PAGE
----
Desde la calle empinada, por encima del gran mural esculto-pictórico, se aprecia el mosaicado de los techos.

En noviembre de 1958, Carlos Pellicer evocó aquí a Diego Rivera, a un año de su muerte, en un poema:

En esta Casa del Viento
los ojos son más grandes que los oídos,
que bajan por la escalera que conduce al mar,
y sin decir palabra nos están diciendo
que aquí vivió una vez la mano
que entre el agua y la tierra y el aire
y el fuego,
se puso a pintar

Proceso.com

An Hour with Frida Kahlo and Diego Rivera at Casa Azul

Posted by on Sep 24, 2012 in Frida Kahlo, News | 0 comments

An Hour with Frida Kahlo and Diego Rivera at Casa Azul

The line snaked around the corner of Casa Azul, home of Mexican artists Frida Kahlo and Diego Rivera, in Colonia del Carmen Coyoacan in Mexico City.  Now a museum, the home is a mecca and tribute to the talent, strength and perseverance of a woman who endured pain and suffering in privacy while consorting with the intellectual elite of the world.  Her likeness and style is replicated throughout Mexico.  As a social, cultural and political icon, she could be considered akin to a contemporary Virgin of Guadalupe in many circles, revered, honored, even worshipped.  She stands as a role model for women’s fortitude in the face of insurmountable odds against survival.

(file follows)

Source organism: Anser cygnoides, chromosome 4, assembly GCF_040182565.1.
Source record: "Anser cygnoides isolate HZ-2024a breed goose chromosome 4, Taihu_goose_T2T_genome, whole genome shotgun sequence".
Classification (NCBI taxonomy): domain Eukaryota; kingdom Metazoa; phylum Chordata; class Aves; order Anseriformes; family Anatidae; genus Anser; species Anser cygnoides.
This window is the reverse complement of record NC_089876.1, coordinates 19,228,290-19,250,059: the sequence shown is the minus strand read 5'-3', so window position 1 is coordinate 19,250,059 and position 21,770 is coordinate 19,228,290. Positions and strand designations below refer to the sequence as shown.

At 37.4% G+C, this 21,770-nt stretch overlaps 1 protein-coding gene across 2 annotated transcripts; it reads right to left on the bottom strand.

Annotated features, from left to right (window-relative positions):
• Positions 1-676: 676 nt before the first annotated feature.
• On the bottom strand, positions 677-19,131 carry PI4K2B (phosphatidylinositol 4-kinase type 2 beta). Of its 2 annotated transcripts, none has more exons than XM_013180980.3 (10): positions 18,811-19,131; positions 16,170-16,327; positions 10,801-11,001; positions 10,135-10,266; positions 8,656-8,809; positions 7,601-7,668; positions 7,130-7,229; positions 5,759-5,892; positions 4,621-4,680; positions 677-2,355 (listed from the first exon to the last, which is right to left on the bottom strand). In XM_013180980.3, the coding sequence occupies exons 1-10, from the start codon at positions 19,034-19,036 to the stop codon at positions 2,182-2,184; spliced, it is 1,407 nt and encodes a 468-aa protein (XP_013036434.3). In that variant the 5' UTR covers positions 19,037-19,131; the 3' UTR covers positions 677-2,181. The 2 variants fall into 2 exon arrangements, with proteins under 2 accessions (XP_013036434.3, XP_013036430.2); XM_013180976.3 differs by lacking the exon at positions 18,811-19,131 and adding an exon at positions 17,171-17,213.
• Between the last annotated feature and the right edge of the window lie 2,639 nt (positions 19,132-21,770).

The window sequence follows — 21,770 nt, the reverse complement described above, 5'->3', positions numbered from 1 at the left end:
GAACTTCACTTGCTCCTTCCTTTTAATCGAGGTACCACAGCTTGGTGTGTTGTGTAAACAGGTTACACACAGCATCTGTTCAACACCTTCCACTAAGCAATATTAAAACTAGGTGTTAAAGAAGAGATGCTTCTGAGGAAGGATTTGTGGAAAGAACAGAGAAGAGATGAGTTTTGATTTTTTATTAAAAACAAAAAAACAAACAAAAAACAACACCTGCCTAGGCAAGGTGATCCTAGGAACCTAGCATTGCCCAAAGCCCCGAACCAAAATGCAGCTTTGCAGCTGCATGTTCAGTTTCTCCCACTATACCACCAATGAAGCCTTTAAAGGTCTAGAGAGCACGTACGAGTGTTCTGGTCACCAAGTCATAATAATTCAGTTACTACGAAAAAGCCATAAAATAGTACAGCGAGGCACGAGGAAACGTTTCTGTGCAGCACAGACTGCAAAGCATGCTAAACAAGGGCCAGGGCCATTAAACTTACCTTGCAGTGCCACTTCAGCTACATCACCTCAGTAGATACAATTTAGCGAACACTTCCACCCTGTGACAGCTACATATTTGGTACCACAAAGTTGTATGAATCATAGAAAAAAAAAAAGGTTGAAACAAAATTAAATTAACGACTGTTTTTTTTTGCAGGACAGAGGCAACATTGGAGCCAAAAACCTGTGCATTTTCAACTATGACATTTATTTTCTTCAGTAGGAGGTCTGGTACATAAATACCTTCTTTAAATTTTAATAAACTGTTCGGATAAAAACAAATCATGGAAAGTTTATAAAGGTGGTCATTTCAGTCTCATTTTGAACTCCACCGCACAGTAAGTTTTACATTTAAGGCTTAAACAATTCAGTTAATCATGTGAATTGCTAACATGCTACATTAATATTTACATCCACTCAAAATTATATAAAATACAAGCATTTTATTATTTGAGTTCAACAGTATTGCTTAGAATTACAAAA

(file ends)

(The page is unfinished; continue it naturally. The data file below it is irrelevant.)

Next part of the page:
It was late Sunday morning when I arrived at Casa Azul and thank goodness, because the traffic was light and it only took the taxi twenty-five minutes to get there from my little hotel in Colonia Roma.  (Sunday is a good day to travel the streets of Mexico City quickly.)  Thankfully, I could squeeze in an hour before leaving at 3:15 p.m. on the ETN bus to Irapuato, Guanajuato.  Not enough time, but enough for a taste of Frida Kahlo‘s life as a painter and her tumultuous relationship with Diego Rivera.